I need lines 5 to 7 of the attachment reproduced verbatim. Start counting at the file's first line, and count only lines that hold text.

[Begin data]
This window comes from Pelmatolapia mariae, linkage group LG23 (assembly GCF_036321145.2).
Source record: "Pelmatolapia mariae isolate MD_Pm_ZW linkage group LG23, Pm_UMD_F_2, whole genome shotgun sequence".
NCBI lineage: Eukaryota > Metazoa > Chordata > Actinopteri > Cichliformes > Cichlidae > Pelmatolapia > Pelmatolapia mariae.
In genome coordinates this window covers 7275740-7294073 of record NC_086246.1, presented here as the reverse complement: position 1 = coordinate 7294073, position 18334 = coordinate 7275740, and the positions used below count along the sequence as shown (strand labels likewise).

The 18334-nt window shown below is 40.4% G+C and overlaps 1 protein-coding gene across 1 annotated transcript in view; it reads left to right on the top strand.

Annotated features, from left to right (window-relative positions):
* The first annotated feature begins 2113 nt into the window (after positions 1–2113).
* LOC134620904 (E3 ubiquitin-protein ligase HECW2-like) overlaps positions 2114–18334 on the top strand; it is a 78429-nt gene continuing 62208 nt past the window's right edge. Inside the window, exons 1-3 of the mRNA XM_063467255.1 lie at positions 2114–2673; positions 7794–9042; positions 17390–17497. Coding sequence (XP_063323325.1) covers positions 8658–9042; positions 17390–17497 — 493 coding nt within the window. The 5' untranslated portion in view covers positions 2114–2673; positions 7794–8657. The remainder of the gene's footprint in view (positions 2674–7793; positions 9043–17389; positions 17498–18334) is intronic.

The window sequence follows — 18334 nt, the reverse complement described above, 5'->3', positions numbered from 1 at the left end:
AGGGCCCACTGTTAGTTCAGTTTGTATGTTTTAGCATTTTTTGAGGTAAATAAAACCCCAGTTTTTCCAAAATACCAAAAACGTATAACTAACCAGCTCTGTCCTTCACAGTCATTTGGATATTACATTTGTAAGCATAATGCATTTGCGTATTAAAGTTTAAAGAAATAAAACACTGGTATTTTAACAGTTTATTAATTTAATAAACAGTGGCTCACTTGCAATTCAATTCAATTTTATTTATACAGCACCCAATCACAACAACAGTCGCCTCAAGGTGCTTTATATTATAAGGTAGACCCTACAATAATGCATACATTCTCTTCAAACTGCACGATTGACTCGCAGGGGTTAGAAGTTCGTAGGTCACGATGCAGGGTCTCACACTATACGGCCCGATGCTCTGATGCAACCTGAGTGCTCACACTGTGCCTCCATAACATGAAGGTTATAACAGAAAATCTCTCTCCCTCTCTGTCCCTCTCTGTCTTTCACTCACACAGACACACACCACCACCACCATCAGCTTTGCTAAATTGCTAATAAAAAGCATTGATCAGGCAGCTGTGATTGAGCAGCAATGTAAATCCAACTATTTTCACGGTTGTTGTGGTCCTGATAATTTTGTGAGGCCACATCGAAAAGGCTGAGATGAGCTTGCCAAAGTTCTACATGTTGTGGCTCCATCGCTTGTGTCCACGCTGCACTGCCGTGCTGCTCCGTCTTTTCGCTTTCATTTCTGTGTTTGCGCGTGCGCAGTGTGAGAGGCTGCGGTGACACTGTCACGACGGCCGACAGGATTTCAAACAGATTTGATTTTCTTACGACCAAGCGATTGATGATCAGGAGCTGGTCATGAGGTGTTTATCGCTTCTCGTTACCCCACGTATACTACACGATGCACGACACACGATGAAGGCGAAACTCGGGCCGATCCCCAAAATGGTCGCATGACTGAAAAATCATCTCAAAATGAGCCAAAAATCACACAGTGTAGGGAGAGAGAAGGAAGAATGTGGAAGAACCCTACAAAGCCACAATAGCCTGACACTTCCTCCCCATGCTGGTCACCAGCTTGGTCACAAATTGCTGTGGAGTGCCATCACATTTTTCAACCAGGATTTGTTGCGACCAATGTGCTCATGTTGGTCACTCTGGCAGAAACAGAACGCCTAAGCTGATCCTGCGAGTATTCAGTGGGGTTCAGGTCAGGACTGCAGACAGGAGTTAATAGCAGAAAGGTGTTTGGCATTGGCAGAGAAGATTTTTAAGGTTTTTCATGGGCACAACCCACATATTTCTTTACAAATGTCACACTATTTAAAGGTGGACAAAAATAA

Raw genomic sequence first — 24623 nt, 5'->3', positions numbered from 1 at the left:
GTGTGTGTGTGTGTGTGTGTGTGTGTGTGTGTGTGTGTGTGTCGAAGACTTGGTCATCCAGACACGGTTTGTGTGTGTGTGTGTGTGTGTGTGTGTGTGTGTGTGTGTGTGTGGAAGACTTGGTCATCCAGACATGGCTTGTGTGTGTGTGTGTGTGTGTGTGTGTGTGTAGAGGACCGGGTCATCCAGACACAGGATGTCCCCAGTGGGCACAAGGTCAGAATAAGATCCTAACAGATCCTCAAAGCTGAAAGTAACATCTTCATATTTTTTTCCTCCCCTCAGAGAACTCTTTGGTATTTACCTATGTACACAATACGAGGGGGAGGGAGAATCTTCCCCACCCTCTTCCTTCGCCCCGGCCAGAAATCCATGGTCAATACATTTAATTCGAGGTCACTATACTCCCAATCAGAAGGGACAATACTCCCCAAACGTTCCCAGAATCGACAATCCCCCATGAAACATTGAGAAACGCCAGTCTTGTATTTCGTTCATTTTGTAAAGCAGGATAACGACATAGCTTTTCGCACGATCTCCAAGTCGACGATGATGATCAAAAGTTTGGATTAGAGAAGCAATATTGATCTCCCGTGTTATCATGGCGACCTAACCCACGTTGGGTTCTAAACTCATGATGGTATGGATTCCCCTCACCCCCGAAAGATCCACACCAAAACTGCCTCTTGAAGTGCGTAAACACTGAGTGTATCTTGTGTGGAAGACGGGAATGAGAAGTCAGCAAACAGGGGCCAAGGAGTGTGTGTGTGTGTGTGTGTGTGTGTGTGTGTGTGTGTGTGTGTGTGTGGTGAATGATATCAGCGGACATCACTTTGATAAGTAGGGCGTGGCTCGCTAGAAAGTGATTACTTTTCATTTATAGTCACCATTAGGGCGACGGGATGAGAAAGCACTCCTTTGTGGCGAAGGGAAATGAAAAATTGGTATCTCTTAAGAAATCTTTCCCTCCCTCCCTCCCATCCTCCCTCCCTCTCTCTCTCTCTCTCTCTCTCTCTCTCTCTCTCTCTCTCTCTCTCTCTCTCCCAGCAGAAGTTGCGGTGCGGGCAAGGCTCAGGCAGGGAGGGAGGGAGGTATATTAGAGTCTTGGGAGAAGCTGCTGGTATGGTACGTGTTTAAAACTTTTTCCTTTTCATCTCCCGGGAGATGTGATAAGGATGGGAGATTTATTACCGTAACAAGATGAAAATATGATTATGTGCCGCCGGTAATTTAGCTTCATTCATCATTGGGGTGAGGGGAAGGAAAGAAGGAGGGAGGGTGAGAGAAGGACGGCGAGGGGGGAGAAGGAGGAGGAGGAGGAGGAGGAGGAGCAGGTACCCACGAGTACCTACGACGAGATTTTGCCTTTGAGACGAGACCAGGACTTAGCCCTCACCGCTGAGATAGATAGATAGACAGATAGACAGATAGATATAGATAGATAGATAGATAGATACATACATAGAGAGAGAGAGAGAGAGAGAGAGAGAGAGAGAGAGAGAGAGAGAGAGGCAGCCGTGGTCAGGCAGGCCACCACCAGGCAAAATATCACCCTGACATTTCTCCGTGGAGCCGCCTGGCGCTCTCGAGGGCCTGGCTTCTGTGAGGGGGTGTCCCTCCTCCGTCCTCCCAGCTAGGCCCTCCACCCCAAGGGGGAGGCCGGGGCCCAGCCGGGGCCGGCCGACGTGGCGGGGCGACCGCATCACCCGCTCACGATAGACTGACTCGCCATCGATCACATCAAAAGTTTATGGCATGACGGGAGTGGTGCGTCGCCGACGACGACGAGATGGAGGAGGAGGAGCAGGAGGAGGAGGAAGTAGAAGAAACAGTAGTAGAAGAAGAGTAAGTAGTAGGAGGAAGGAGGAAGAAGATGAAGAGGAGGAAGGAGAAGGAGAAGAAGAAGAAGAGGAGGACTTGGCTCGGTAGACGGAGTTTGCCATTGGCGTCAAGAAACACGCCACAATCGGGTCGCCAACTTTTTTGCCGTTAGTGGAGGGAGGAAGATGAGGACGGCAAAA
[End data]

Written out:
The 18334-nt window shown below is 40.4% G+C and overlaps 1 protein-coding gene across 1 annotated transcript in view; it reads left to right on the top strand.

Annotated features, from left to right (window-relative positions):
* The first annotated feature begins 2113 nt into the window (after positions 1–2113).